Real Estate Matters

Real Estate Matters: What it means to be a prospective buyer

Ilyce R. Glink and Samuel J. Tamki
Saturday, October 24, 2009

Q: Is there an industry-standard definition for a "prospect"? It seems that every real estate agent has a different opinion of what this means.

A: There may be different definitions of "prospect" depending on the circumstances. Since you didn't provide any context for the term, here's a broader definition.

If you are selling a home, and that home is listed with a real-estate broker, the definition of a prospective buyer can be quite broad. A prospect can be anyone who is interested in the home during the listing period, whether they saw the "for sale" sign in the front yard, an ad in the newspaper or one of the many variations of the listing for the home on the Internet.

In addition, if the homeowner shows the home to someone, that person also is a prospective buyer.

Why is the definition of prospective buyer so broad? Well, the listing agent wants the broadest definition possible to make sure that if the home is sold during the listing period, the listing brokerage house gets its commission.

As a seller, you might think that's a bit unfair. What if you find the buyer by talking to someone who doesn't even know the home is for sale? Even if the prospective buyer never had a conversation with your listing agent, the listing agreement is written broadly enough to allow the real estate company to get its commission.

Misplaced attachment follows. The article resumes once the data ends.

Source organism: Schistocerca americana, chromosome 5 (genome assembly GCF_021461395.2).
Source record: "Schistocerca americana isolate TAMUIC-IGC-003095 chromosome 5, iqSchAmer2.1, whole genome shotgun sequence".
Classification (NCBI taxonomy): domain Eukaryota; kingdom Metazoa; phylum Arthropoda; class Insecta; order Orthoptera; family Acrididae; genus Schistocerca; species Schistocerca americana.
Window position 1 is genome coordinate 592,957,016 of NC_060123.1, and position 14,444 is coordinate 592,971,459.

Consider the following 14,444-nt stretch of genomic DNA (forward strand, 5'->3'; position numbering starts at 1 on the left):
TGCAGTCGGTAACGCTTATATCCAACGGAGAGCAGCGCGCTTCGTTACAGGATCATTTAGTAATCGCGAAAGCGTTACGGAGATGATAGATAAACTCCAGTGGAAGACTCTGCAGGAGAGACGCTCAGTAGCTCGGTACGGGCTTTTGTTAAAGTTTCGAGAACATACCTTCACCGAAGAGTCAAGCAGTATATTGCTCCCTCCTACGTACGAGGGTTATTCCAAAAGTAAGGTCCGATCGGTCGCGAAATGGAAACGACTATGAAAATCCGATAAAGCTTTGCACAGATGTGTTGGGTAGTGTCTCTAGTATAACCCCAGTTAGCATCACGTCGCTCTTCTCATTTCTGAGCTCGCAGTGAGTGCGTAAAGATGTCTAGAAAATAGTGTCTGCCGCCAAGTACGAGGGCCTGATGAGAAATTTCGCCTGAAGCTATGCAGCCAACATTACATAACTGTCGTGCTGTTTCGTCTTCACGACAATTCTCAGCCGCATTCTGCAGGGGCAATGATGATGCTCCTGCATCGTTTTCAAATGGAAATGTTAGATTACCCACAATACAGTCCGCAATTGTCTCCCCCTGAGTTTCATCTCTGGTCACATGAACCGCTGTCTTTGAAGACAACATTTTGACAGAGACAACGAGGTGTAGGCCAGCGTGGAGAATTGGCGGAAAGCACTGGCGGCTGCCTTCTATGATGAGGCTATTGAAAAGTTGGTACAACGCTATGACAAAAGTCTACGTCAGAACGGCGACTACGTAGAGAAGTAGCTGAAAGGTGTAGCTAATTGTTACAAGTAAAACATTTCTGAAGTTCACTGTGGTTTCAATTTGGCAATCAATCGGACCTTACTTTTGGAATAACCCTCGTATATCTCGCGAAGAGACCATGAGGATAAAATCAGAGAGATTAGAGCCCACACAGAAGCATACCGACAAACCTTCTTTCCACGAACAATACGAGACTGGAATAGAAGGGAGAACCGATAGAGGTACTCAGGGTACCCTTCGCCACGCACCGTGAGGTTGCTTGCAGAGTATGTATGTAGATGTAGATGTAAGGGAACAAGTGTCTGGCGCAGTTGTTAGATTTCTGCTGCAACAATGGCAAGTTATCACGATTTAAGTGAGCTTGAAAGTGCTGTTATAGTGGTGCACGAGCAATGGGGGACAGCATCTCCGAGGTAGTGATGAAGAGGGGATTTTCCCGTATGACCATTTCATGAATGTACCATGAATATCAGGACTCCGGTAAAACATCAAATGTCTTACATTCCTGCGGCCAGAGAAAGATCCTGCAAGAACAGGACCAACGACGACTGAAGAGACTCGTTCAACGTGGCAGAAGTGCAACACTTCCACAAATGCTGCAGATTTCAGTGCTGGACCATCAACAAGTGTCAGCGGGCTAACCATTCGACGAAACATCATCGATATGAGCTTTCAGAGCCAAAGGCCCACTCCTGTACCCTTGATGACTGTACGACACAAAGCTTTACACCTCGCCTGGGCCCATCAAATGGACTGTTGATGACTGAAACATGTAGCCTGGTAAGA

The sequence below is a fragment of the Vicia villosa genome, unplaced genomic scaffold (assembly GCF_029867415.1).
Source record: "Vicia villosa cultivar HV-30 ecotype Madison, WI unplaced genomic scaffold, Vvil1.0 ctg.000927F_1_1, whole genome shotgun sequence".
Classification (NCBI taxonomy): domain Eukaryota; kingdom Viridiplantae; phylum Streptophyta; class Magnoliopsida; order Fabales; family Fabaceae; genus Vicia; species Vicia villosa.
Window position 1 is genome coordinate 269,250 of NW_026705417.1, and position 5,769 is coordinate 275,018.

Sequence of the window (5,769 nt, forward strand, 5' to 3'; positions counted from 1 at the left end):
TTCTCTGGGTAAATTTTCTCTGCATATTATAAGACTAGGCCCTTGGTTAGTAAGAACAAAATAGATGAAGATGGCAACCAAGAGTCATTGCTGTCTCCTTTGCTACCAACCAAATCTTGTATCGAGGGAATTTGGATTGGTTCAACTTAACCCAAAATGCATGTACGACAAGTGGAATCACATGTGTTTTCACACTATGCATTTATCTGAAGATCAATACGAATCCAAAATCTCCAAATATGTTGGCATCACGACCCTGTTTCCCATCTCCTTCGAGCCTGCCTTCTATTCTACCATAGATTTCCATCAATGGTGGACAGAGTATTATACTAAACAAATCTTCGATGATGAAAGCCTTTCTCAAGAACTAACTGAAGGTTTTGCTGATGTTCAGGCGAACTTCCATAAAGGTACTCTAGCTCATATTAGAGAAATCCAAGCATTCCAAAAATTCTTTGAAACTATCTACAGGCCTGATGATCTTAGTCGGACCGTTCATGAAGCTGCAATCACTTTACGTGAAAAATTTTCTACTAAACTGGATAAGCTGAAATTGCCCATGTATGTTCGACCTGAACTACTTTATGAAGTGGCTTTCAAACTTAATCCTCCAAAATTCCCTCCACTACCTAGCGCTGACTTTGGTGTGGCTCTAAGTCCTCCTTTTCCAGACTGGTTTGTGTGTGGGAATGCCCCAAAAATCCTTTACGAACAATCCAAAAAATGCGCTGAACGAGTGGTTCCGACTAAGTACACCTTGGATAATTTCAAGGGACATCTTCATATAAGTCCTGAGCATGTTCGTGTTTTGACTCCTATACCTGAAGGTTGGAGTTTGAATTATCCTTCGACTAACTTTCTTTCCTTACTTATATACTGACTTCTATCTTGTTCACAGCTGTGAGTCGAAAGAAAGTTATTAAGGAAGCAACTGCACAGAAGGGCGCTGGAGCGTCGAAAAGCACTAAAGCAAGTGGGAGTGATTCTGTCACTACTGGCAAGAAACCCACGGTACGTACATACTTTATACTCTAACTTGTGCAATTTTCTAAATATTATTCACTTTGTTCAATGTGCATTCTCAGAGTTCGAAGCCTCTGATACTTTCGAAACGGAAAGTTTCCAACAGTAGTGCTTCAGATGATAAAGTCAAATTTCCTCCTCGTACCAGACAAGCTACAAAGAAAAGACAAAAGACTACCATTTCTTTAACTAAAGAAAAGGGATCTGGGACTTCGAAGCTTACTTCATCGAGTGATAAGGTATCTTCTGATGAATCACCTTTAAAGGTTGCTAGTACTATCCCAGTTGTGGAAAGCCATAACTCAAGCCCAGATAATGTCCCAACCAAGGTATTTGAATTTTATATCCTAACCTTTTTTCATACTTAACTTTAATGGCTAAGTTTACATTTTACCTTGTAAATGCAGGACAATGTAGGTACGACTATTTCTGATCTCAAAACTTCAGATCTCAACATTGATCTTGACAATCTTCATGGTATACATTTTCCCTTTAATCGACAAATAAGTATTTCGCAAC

Most listing agreements are exclusive. That means that you, the homeowner, have agreed to list the home exclusively with one real estate brokerage, and that agency will collect a commission when and if the home is sold during the term of the agreement and even for a period after the expiration of the agreement.

An open-listing agreement would allow you to list your home with many agents. In such an arrangement, the agent who brings you the buyer is entitled to the commission.

If you had an open-listing agreement with several agents, you might define "prospect" differently. In such a situation, you might consider a prospective buyer to be one who was found by one broker and whose interest can be directly attributed to that broker.

You might even say that if you find the buyer on your own, that prospective buyer is yours and none of the brokers under the open-listing arrangement may be entitled to a commission.

Q: We have a first mortgage of about $160,000 and a second mortgage of about $25,000. The monthly payments are $1,450 for the first and $360 for the second. Due to a job loss, my wife and I could not pay the first mortgage payment. We relocated from North Carolina to another state for a new job and rented the house. We submitted paperwork for a loan modification because the monthly rent wasn't enough to cover both mortgages and we didn't make enough to cover the difference.

The first lender told us that since we moved, the house was no longer considered our primary residence. They would not negotiate or take partial payments. We gave them nothing, and the primary lender foreclosed in mid-September.

CONTINUED     1        >

© 2009 The Washington Post Company